Care of the Diabetic Foot

care of the diabetic foot

On average, an individual will walk four and a half times around the world during their lifetime! With as much as we are on our feet, foot problems are common for most adults. With 29 joints, 42 muscles, and 26 bones, our feet are susceptible to many issues. Diabetes affects a lot more than just blood sugar. If not properly cared for, it affects the nerves and blood vessels in the legs and feet, leading to a higher risk of problems in these areas. Keep reading to learn more about the care of the diabetic foot and how to prevent issues.

What causes foot problems in diabetics?

Diabetics have increased risks of both nerve and blood vessel damage, which can result in a lack of sensation or numbness. The lack of sensitivity can lead to a greater risk of trauma, infections or irritations that a non-diabetic person would sense much earlier. It is critical to watch for potential issues because even the most minor injuries can lead to significant infections or potential loss of a limb. 

Care of the Diabetic Foot: Ways to Prevent Issues

Preventing foot problems is vital for all adults to maintain their overall health, particularly those like diabetics who are susceptible to foot problems. The following is a list of suggestions and recommendations that one should follow to help prevent and treat arising issues:

  1.  Keep your feet clean: Our feet should be washed daily with mild soap in moderate-temperature water. The toes and feet should be dried carefully, especially where the moisture can cause skin breakdown and fungal growth, such as between the toes.
  2.  Keep your feet dry: Wearing socks and shoes discourages airflow, leading to the production of sweat. This moisture can cause the skin to break down if left unattended. A good foot powder, used sparingly between the toes daily, can help reduce the build-up of moisture and bacteria inside shoes. If the powder dries out your feet, you can use a cream to prevent cracking. You should be careful, however, not to put any moisturizers between the toes for the reasons mentioned above.
  3.  Carefully inspect your feet daily: Diabetics must check for blisters, scratches, cuts, bruising, or hot spots (areas that become red after walking for some time) every day to prevent escalating issues. Due to potential nerve damage and lack of sensitivity, it is possible to have a severe injury to the foot and not know about it. Inspect the entire foot, top and bottom, and in-between the toes. You may need to wear your glasses, use a magnifying glass, or in some cases, consider having a family member inspect your feet for you.
  4.  Toenail Care: The toenails should be kept relatively short and cut straight across to prevent ingrown nails. If you have an ingrown nail, do not attempt to remove these on your own, and consult a physician instead.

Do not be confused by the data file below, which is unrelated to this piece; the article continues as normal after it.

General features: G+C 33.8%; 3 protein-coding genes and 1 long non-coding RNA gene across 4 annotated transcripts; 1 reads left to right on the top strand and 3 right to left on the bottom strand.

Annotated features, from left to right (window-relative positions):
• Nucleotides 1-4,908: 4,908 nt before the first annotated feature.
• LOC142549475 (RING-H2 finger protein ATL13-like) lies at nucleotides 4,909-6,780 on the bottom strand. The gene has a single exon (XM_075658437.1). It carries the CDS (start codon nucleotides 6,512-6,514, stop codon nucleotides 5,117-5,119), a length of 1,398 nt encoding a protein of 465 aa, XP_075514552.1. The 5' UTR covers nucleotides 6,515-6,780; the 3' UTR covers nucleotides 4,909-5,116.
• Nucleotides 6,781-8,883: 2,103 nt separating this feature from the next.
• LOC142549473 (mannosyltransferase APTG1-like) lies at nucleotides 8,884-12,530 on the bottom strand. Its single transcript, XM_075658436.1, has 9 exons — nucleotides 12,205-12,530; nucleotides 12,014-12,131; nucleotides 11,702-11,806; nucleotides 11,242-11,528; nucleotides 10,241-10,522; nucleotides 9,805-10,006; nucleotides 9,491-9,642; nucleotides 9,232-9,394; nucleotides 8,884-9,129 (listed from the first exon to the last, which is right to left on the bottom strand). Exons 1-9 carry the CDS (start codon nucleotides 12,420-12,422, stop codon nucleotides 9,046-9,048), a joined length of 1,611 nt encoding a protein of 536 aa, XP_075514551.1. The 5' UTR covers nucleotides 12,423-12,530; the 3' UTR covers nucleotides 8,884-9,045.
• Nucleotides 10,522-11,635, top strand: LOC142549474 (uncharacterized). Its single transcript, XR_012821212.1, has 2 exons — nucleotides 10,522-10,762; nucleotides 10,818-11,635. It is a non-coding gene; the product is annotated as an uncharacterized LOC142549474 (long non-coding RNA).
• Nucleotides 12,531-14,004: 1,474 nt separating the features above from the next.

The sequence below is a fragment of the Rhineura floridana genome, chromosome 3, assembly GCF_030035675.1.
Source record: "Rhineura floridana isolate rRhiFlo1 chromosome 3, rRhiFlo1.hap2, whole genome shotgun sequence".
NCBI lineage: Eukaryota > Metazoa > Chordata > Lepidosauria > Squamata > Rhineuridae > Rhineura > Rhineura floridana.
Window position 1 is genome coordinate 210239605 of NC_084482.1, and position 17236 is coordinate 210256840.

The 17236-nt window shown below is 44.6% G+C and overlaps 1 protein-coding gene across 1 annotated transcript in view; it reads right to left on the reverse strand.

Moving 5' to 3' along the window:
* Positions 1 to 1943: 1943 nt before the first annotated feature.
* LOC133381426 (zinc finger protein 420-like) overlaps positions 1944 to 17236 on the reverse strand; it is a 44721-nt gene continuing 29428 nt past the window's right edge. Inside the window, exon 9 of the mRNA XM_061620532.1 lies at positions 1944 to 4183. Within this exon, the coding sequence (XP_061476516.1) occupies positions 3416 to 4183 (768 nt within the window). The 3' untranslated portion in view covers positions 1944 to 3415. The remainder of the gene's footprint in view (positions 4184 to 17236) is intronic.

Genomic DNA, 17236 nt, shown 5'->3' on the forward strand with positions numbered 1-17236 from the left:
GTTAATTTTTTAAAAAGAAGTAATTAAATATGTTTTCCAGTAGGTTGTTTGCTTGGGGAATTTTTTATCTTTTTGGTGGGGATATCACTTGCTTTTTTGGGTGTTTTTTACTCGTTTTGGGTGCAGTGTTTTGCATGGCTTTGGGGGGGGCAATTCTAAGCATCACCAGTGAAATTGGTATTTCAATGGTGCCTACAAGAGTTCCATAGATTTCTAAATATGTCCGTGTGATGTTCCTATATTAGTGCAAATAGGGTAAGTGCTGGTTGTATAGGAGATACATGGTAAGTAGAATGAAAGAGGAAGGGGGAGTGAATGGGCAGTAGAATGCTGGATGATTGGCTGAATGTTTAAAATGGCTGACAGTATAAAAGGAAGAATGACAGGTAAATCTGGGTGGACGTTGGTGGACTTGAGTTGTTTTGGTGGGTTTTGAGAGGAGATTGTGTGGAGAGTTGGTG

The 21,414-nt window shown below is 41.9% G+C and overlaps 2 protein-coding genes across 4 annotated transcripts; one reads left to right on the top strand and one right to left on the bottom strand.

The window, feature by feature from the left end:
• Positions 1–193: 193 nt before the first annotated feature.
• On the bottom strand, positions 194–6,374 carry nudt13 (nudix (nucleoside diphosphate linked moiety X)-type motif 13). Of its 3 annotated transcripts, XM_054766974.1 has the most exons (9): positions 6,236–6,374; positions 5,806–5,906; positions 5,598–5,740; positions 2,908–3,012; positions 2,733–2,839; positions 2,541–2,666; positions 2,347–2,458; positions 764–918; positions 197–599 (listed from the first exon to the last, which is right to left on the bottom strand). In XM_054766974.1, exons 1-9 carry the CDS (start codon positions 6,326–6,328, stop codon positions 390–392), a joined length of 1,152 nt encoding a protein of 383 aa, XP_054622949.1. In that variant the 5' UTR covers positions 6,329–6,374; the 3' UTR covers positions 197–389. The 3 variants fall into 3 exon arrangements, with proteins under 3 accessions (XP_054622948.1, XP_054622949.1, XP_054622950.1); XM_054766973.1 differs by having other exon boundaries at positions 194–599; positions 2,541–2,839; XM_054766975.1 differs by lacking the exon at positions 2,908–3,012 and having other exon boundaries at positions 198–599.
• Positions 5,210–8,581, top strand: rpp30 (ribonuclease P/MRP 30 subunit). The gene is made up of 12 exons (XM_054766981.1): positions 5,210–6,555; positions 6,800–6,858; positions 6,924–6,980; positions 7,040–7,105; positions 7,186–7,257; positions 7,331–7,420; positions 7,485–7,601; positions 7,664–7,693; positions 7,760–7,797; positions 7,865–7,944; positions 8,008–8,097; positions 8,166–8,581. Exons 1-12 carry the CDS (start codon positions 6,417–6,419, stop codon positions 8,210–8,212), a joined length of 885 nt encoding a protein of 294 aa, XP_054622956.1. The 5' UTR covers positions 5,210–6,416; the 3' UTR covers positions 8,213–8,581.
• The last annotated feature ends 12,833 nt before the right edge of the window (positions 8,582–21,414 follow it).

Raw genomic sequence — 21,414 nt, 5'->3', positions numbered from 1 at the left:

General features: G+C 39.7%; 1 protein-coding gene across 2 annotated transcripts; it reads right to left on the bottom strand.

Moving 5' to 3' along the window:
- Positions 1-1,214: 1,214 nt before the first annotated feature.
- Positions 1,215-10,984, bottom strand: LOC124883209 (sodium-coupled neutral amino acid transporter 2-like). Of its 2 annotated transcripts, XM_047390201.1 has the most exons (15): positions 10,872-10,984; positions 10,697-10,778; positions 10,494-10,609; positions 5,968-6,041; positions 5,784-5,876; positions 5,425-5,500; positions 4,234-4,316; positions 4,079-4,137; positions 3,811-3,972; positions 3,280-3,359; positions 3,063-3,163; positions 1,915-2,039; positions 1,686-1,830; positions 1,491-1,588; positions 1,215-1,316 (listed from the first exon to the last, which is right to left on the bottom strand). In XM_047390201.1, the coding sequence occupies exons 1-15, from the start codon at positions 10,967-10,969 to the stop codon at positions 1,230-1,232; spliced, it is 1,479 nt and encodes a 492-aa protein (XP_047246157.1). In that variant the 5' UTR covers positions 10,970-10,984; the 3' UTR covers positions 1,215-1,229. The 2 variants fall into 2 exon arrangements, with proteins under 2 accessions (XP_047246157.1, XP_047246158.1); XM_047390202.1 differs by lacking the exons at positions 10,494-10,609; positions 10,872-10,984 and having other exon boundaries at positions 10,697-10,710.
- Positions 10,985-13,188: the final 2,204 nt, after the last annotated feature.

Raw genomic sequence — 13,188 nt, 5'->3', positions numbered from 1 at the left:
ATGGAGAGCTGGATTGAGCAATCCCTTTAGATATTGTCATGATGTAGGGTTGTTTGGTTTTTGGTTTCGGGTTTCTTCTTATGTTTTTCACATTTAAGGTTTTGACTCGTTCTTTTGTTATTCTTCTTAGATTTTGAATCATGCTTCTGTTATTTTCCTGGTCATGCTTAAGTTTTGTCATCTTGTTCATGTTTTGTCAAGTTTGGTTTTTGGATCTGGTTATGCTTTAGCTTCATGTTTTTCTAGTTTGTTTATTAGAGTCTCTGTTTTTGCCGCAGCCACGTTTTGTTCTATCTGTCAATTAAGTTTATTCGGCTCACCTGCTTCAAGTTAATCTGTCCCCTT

5.  Use fresh socks daily: Daily hygiene and clean socks can help protect your feet long-term. The socks should be well fitting and seamless without ridges or areas that might cause blisters or sores. Specific diabetic socks are available that do not have any stitching on the inside of them to prevent injury to the feet.

What factors contribute to foot problems in diabetics?

  1. Smoking
  2.  Alcohol
  3.  Walking bare-footed
  4.  Chronic moisture on the feet
  5.  Wearing shoes without socks
  6.  Applying heat to feet, such as hot water or heating pads
  7.  Infections from improper care of corns or calluses, such as the use of chemical agents for the treatment of warts or “bathroom surgery”

How important are shoes?

A properly fitting shoe is crucial to keep your feet in good shape. Inspecting your shoes daily before putting them on can help you identify foreign objects that could cause injury. Check for torn linings or prominent stitching and cover or repair to prevent blisters. Remember that as a diabetic, you may experience a lack of sensation, so a small object in the shoe may become a big problem if it rubs against the foot all day. In some circumstances, you may want to look into a custom pair of shoes to ensure a good fit.

What else can I do?

Anything that improves the blood flow to the feet can help prevent disease and keep the foot healthy. Walking, which exercises the legs without causing severe physical stress to the feet, is an excellent way to do this. 


Diabetes is a serious disease that can cause a variety of problems. The care of the diabetic foot is crucial and can be a source of great distress if a complication occurs. In most cases, you can prevent problems with proper care by checking your feet daily and having an annual podiatry check with a qualified specialist. If you are experiencing foot problems due to your diabetes, make an appointment today.

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